Interview: Robert Reed on "Five Thrillers"
Robert Reed–author of “Five Thrillers,” which appears in our April 2008 issue–said in an interview that the story concerns five slices of a famous man’s life. "Joe Carroway is smart and strong, brave to the brink of fearless, and oh, he’s also a psychopath with zero empathy for anyone but himself," Reed said. "Armed with these tools, the man is destined for great things, and a long historic life too."
The story was inspired by Reed’s watching of "a lot" of violent television. "For many reasons, one of my favorite programs has been 24," he said. "When the program is working, one damned thing follows another, and I’m caught up in the flow, trying to guess what happens next."
But of course, 24‘s protagonist, Jack Bauer, is not a real human–no person can do what he does, suffer as he suffers, and inflict his family and lovers with his world, Reed said. "The only way that I can see him being flesh-and-blood is to make him a soulless psychopath and a great actor," he said. "His grief for his dead wife and estranged daughter is what the world expects, and so he shows it to the world. But one day in this man’s life would crush any normal soul."
So Reed asked himself: "What kind of hero could I borrow from this template?"
Reed’s original plan was to have four stories that were interlocking. "Each needed to tell its own tale, setting up a problem and delivering a suitable answer," he said. "The Rebirths are my enemy of choice—people that can play significant roles in each chapter, though their purpose shifts according to my needs. I tried to make each tale interesting, at least to me. I wanted to lend each a different method. One thriller is self-contained, another happens at the end of a much longer adventure. And so on. The fifth thriller carries the psychopath’s logic to its natural end: What if the universe thought and acted like Joe?"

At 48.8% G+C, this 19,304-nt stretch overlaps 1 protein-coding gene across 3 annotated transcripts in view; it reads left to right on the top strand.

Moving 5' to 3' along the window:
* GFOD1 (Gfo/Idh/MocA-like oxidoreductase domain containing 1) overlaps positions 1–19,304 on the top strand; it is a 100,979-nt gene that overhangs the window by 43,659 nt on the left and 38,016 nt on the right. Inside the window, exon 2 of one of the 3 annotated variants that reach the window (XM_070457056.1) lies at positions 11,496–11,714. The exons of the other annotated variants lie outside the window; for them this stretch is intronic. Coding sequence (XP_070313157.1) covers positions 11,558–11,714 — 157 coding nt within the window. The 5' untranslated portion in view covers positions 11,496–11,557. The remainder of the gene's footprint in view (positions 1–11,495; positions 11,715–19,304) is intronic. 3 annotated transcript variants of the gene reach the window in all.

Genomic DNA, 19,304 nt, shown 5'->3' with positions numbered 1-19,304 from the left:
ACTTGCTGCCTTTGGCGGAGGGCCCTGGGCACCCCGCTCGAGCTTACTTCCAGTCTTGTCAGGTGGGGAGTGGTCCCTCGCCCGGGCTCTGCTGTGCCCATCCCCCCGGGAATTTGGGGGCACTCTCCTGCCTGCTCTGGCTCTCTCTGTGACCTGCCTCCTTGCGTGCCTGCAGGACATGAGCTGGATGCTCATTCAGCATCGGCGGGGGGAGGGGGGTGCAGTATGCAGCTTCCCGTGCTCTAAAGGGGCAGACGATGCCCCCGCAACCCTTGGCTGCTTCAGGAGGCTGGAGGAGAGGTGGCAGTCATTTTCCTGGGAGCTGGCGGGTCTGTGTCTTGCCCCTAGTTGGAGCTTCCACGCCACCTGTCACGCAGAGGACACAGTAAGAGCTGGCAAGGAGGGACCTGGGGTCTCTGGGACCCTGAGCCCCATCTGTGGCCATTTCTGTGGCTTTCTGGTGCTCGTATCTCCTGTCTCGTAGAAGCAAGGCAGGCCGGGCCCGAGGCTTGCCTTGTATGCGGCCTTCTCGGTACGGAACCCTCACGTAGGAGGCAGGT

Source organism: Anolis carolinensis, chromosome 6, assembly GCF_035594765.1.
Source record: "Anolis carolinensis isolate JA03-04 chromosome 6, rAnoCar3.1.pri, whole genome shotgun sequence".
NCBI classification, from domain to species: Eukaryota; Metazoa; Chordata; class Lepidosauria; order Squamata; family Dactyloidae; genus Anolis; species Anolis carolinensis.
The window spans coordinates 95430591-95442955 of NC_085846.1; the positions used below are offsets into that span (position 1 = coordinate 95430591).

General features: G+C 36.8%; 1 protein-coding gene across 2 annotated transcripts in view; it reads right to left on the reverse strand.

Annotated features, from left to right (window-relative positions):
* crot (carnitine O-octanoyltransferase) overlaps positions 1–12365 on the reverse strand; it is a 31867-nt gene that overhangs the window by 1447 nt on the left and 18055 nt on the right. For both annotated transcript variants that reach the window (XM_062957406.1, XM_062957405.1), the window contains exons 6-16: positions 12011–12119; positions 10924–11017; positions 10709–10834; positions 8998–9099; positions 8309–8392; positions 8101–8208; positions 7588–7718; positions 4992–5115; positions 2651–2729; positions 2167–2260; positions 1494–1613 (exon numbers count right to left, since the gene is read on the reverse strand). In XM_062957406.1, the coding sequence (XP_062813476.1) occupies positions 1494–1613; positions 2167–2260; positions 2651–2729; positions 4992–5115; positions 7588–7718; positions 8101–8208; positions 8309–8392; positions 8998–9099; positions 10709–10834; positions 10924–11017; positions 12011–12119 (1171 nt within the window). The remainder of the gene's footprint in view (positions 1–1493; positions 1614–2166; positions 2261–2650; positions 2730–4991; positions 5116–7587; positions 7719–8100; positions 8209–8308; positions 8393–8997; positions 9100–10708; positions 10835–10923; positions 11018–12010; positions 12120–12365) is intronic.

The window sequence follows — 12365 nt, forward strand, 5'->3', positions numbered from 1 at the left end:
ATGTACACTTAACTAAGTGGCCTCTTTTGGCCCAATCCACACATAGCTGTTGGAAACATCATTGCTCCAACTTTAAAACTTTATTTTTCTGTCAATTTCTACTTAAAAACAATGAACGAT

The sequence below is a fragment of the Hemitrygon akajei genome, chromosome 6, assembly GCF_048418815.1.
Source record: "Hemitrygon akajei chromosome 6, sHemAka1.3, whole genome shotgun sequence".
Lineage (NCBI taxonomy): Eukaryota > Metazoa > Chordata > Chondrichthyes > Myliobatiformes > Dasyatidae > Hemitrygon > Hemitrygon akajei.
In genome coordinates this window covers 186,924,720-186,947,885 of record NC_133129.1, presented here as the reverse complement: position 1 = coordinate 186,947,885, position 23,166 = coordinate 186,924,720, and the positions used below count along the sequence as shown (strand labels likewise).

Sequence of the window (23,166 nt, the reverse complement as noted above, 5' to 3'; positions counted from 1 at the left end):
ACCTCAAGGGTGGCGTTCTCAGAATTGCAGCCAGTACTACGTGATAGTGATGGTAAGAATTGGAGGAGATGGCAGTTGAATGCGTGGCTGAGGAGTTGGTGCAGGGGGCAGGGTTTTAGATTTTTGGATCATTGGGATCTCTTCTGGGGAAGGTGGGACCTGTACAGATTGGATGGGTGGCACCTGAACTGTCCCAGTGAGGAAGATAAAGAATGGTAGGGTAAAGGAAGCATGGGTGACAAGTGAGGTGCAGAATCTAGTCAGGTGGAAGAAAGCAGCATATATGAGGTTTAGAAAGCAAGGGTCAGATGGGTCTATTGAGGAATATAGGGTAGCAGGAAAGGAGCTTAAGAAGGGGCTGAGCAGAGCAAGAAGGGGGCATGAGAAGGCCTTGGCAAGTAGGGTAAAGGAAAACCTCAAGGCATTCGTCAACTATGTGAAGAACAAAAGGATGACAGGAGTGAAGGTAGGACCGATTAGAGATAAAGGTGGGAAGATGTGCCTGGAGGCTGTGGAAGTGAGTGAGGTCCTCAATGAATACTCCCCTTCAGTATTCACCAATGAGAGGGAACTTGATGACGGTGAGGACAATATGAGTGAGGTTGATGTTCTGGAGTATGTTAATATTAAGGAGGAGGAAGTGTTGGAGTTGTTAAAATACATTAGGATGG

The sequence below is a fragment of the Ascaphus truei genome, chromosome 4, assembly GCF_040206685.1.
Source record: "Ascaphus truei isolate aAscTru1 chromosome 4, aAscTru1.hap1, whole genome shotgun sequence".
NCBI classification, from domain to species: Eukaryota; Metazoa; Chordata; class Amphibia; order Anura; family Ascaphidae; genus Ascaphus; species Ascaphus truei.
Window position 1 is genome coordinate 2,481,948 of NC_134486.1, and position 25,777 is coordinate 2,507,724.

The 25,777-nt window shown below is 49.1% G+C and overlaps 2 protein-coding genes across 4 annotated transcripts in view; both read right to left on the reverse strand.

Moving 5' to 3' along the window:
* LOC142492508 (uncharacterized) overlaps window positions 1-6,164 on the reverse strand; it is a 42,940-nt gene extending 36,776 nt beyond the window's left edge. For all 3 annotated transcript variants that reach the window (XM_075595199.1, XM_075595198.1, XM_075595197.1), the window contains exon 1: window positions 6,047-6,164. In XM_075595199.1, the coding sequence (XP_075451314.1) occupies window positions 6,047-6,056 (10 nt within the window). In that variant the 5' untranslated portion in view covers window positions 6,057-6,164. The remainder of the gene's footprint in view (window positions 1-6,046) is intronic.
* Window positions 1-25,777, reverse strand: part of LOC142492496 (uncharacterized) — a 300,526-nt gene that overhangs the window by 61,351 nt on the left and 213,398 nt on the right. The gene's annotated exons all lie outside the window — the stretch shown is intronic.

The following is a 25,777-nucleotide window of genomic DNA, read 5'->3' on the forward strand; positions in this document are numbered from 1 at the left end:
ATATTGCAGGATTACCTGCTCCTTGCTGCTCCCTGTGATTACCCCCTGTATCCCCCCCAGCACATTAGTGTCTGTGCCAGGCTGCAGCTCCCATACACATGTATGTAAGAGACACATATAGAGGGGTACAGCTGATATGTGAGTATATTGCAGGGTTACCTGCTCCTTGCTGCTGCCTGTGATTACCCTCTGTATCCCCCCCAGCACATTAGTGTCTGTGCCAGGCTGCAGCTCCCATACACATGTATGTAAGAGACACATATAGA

Reed is rather fond of "Five Thrillers"–so much so that he even bragged about it publicly at a convention he attended last year, a rarity for him. "I like its grimness and its lack of sentimentality, and I enjoyed writing it, if only to find out what would happen next," he said. "Most of my work holds elements of personal emotion and anguish. This is just a bet that I made to myself: Can I keep all of these balls in the air?"
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